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Southern Rail: Reality check

By Robert Filla

I was in the backyard, washing the Harley, looking forward to a long weekend of riding. No definite plans, no structured route, not even an endpoint in mind. Just a general idea that I wanted to ride west into the setting sun for as long as I could in one day. And then, turn around and figure out a different way back home for the return trip. It seemed like I’d envisioned such escapes most of my life; solo journeys into unknown lands, ramblings through the hinterlands.

As a kid I dreamt of African adventures alongside Tarzan and Cheetah. Of course, I’d be Boy. Later I expanded my quixotic perspective and became Ali, “Number One Boy” to American animal trapper Frank Buck and his Bring ’Em Back Alive expeditions in the Malayan jungles. And with the butter knife I “borrowed” from Mom’s kitchen (and sharpened on the sidewalk), not a python or leopard would be safe. Soon I was cobbling together blowguns and darts, rigging up homemade bows and arrows while trying to brew up a paralyzing nerve poison for the tips. And then I jumped planet earth completely, battling four-armed aliens with John Carter of Mars and the underground-dwelling Morlocks courtesy of H.G. Wells. Any place but home—home was so boring, it was so… home. I’d stay up late after the parents had gone to bed, watching the TeleMundo channel, trying to teach myself Spanish. I painted my trusty bicycle flat black, so my nighttime escapades could be conducted under cover of darkness. And Christmas was always special when Dad let me peruse the aisles of the local army surplus store, wading through colossal piles of musty olive drab, pointing out which ammo belt and canteen I hoped Santa would bring. I’m pretty certain I was the only 10-year-old in town with water purification tablets from World War II. And then, I discovered motorcycles.

Rinsing the suds from the bike and getting ready to destroy yet another of Mom’s favorite towels during the drying process, the back door to the trailer house (they’re called pre-manufactured homes now) opened and my Paw-Paw slowly hobbled outside. He and Grandma were down for a visit. He was old, and had somehow always been old, at least to me. He had a huge farm that I visited on occasion, but despite the opportunities for exploration it probably held, it, too, seemed staid; too much like home, too boring. My grandparents (along with my parents, all my school friends, this entire damn town actually) never went anywhere exciting, never did anything exciting, never had one exciting thought ever pop into their dull existence. I would not suffer their tragic fate. I would break the mold, travel to distant lands, eat bizarre food served by people whose language I could not fathom. I would be the first one in my entire family to actually have a life, and it would be so full that no one would be able to deny my accomplishments.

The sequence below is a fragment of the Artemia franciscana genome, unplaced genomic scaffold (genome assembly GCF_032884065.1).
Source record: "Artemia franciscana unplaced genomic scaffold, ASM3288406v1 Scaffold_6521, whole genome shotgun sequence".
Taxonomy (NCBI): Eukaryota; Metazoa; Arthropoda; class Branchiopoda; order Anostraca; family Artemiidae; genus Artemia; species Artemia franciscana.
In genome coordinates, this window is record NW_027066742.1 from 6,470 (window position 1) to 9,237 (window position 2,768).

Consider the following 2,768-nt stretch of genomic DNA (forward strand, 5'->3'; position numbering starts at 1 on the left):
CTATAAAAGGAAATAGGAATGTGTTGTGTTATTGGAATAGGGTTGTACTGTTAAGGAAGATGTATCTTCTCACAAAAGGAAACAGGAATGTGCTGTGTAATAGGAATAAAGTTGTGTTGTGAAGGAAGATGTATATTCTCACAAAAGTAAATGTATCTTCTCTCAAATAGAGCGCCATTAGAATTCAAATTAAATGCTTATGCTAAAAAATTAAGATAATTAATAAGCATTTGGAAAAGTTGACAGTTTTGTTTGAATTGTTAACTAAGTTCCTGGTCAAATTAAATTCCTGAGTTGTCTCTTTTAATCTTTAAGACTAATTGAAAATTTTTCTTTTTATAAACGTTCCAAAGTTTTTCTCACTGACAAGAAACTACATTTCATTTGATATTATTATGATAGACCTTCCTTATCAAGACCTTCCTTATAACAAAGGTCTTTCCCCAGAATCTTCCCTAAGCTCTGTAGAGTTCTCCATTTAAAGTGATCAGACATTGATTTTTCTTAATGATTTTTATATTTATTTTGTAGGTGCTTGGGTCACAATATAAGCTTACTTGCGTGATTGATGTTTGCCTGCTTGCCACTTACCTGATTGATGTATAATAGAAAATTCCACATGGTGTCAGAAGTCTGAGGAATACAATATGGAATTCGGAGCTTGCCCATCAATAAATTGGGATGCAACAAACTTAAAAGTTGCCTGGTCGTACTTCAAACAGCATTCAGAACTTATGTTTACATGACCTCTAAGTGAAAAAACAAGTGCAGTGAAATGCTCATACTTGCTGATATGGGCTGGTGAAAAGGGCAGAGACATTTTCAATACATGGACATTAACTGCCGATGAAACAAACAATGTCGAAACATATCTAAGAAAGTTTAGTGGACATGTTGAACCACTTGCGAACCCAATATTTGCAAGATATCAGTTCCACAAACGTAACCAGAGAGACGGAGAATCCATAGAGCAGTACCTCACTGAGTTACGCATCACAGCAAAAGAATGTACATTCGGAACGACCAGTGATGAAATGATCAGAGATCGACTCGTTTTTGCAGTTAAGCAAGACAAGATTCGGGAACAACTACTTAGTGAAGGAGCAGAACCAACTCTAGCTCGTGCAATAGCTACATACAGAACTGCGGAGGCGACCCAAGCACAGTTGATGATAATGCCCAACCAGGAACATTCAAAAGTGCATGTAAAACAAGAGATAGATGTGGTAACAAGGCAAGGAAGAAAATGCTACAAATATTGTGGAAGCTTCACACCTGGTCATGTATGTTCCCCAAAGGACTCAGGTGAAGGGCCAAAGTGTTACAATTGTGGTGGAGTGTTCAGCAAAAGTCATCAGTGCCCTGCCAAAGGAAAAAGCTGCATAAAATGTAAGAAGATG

I was already a seasoned thrill-seeker, having become acquainted with Interstate travel earlier in the summer. Original intentions were for some camping near Austin. But then I met a girl (quite a cute girl) hitchhiking along the way. She quite easily persuaded me into giving her a ride to Carlsbad Caverns, New Mexico, to visit some friends. From there she thought it would be fun to explore Santa Fe and Taos. No problem. I came home two weeks later, tired, broke and oh so wise in the ways of the world and fully versed in the total understanding of the female soul. And I was only 18.

Paw-Paw sat down on the back porch, his old lanky frame leaning heavily on his old, crooked cane. He asked some question about the bike, which opened the door for me to explain the basics of motorcycling, of travel, the passionate thirst of someone such as I who could not be content living in such a small town full of small-minded people of limited vision, nonexistent ambition and spiritless zest. But when I looked at his tired, old face, I knew my words were failing to make an impact. And as much as I loved him, I knew he was everything I did not want to be.

I rambled on about my New Mexico adventure for another half-hour, hinting about my sexual conquest of a total roadside stranger, railing about the star-encrusted skies of the Southwestern desert. But I could tell my talk was wearing him out and soon he stood to retire back inside, to rest his tired, old self.

As he was leaving, he paused for a moment like something had caught his eye, like maybe something had jogged an ancient memory. And then, in almost a whisper, he said, “Well, it sure is a pretty thang. Reminds me of the one I rode back in the ’30s. Gun-metal gray and it went like a bat out of hell. Yep, those were some shining times, back before I met your grandma, before the farm. Some really wild times.” And then he shuffled inside leaving me with my jaw hanging open.

That was the only time I ever heard Paw-Paw utter a cuss word. Talking about riding a Harley and Paw-Paw cussed. He never mentioned motorcycles again, not to me, not even when I asked. So I’ll never know that story, one I truly wished I knew. But I am glad to realize I wasn’t the family’s only adventurer. Not even the first one on a Harley. Just a dumb kid who thought he discovered the world first.

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